Germany signaled for the first time on Monday its willingness to increase the resources available for tackling the eurozone debt crisis, a shift that may help protect Spain as its bond yields rise and concerns grow about its public finances.
Eurozone finance ministers will meet in Copenhagen on March 30-31 and are expected to agree on a method of bolstering the crisis firewall by combining some of the resources left in the temporary EFSF bailout fund with the ESM, a 500-billion-euro ($666.65 billion) facility that comes into force from July.
Until Monday, Germany had sent no clear signal on combining the resources, with officials indicating that it may not be necessary to do so now that financial markets are calmer.
Merkel removed some of those doubts, telling a meeting of her conservative Christian Democrats: "We say the ESM should remain permanently at the 500 billion euro level, but in order for us to have 500 billion euros in available money, then we can imagine ... allowing the programs ... to run in parallel," she said.
Around 200 billion euros of the 440 billion euros in the EFSF have already been deployed to help bail out Greece, Ireland and Portugal, and those programs would continue to run.
But German government sources told Reuters that Berlin was prepared for the remainder in the EFSF also be made available for a year after the ESM is up and running, bolstering the potentially deployable resources.
Germany has been under pressure from international partners to agree to an increase in the firewall, with countries such as Britain saying that without it, they will refuse to make additional funds available to the International Monetary Fund.
While Merkel's shift sends a positive signal to the eurozone, it may not be sufficient to satisfy financial markets as the proposal she has made appears in respects to fall short of expectations for even greater resources to be deployed.
It may also prove difficult to win backing from all the parties in her coalition as it will increase the total amount of guarantees Berlin has to make to 290 billion euros from 211 billion euros. In Germany, the issue of Germany's guarantees is particularly sensitive to voters.
Last week, the European Commission prepared a confidential paper with three options for boosting the firewall, all of which rely on combining the EFSF and ESM resources in different ways.
Officials had indicated that the most likely outcome in Copenhagen was an agreement to create a fund of around 740 billion euros by combining the ESM with what is still undeployed from the EFSF.
But the proposal Merkel has sketched out would appear to be less firm than that. An official said his expectation was for a hybrid agreement to emerge, as often the case in EU decision-making.
Ultimately the eurozone needs to come up with a solution that goes far enough to convince the IMF that it too should bolster its resources when the board meets on April 20-22.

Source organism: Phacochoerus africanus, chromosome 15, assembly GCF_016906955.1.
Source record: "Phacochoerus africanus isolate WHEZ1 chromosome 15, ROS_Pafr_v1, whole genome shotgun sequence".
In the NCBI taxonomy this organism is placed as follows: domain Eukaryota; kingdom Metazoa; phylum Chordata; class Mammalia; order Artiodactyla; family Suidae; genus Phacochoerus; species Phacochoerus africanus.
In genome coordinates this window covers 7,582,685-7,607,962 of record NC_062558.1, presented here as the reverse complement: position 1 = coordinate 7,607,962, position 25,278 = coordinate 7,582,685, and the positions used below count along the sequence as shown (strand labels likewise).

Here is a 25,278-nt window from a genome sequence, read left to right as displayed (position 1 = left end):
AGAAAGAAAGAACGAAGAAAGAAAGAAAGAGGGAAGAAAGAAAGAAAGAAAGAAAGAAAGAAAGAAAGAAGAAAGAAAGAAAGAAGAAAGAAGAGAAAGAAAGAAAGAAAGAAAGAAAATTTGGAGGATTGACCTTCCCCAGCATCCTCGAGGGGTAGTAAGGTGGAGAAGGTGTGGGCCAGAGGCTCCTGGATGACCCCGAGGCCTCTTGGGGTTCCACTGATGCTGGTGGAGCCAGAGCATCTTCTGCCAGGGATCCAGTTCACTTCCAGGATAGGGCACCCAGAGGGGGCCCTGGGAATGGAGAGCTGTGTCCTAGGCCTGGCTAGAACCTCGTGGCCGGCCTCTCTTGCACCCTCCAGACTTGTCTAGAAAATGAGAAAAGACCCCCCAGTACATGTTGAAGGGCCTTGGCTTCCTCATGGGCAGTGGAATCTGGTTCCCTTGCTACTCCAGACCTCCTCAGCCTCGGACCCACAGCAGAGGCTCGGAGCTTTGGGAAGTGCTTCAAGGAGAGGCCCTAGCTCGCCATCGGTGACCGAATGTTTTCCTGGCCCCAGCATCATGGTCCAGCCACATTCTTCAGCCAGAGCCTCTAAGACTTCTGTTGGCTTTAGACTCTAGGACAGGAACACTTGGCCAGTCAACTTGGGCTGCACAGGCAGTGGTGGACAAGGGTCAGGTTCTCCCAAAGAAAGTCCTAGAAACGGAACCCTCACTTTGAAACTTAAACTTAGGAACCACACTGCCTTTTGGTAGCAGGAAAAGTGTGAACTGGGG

"I expect that on Friday a decision can be made on increasing the joint capacity of permanent ESM and temporary EFSF funds, to strengthen confidence," Olli Rehn, the European commissioner for monetary affairs told reporters on Monday.
"Negotiations are ongoing and my aim is to secure that strong enough stability fund can be created to convince our partners they should reinforce the IMF's resources."
European leaders have been debating what action to take on the firewall for months, with German and Finnish officials quietly skeptical about the need to boost resources given that the debt crisis has calmed since the European Central Bank summoned up over a trillion euros of three-year money for banks.
Others argue that it is critical the eurozone act now to bolster resources, capitalizing on the relative calm to show that the region is determined not to be complacent.
While bond markets have stabilized this year and yields have fallen across the board, there has been a sharp pick up in concern about Spain, Italy and Portugal in recent days.
Spain's borrowing costs have risen markedly since Madrid ripped up a budget deficit target agreed with Brussels. Both Italian and Spanish yields fell on Monday on reports Berlin was ready to agree to a stronger rescue fund for a limited time.
Italian Prime Minister Mario Monti said he was concerned about contagion from Spain if it didn't keep finances in order.
"(Spain) certainly made profound reform of the labor market but it did not pay the same attention to public finances," Monti said at a conference in Italy.
"This is causing us big concern because their yields are rising and it wouldn't take much to recreate trends that could spread to us through contagion."
The Spanish government convinced the Commission this month to soften its budget deficit goal for 2012, shifting the target to a deficit of 5.3 percent rather than 4.4 percent to give it some room to focus on growth measures. It must still reduce it to 3.0 percent in 2013.
"We're pretty much looking at Spain as the next point of stress, the next point of weakness," Peter Allwright, head of rates and currency at RWC Partners, which manages assets worth $4 billion, said last week.
The aim of bolstering the eurozone's firewall is to create a fund big enough to handle problems in Spain and Italy should they follow Greece, Portugal and Ireland in needing bailouts.
But part of it is also psychological — that a vast fund will convince financial markets the eurozone is doing everything necessary to calm the situation and restore confidence.
Carsten Brzeski, an economist at ING, expects Portugal to need another bailout, says Spain could need help "for two to three years" and Italy may need some "short-term relief."
"If we get an agreement on a 740-billion-euro fund this weekend and then some external help from the IMF, then we should be fine, there should be enough," he said.
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